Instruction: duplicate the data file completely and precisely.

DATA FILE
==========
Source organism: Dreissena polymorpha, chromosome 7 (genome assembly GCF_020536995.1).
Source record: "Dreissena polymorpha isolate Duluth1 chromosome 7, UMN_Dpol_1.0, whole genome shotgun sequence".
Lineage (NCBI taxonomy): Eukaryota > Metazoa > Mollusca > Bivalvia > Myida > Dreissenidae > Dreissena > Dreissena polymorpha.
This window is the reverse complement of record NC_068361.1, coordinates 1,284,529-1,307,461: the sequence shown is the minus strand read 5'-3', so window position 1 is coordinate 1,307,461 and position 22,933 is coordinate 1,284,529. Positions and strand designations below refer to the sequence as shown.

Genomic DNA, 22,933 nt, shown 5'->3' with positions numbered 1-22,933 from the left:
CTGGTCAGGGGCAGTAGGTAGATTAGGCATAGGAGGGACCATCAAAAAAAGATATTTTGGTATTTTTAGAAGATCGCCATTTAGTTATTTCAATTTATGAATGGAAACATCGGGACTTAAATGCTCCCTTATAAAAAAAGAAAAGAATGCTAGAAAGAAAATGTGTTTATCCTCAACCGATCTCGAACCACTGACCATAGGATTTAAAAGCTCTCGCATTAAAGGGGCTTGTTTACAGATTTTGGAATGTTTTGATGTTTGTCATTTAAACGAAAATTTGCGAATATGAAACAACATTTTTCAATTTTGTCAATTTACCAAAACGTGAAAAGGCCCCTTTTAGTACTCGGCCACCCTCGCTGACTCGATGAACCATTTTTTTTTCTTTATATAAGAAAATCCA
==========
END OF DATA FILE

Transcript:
Source organism: Dreissena polymorpha, chromosome 7 (genome assembly GCF_020536995.1).
Source record: "Dreissena polymorpha isolate Duluth1 chromosome 7, UMN_Dpol_1.0, whole genome shotgun sequence".
Lineage (NCBI taxonomy): Eukaryota > Metazoa > Mollusca > Bivalvia > Myida > Dreissenidae > Dreissena > Dreissena polymorpha.
This window is the reverse complement of record NC_068361.1, coordinates 1,284,529-1,307,461: the sequence shown is the minus strand read 5'-3', so window position 1 is coordinate 1,307,461 and position 22,933 is coordinate 1,284,529. Positions and strand designations below refer to the sequence as shown.

Genomic DNA, 22,933 nt, shown 5'->3' with positions numbered 1-22,933 from the left:
CTGGTCAGGGGCAGTAGGTAGATTAGGCATAGGAGGGACCATCAAAAAAAGATATTTTGGTATTTTTAGAAGATCGCCATTTAGTTATTTCAATTTATGAATGGAAACATCGGGACTTAAATGCTCCCTTATAAAAAAAGAAAAGAATGCTAGAAAGAAAATGTGTTTATCCTCAACCGATCTCGAACCACTGACCATAGGATTTAAAAGCTCTCGCATTAAAGGGGCTTGTTTACAGATTTTGGAATGTTTTGATGTTTGTCATTTAAACGAAAATTTGCGAATATGAAACAACATTTTTCAATTTTGTCAATTTACCAAAACGTGAAAAGGCCCCTTTTAGTACTCGGCCACCCTCGCTGACTCGATGAACCATTTTTTTTTCTTTATATAAGAAAATCCA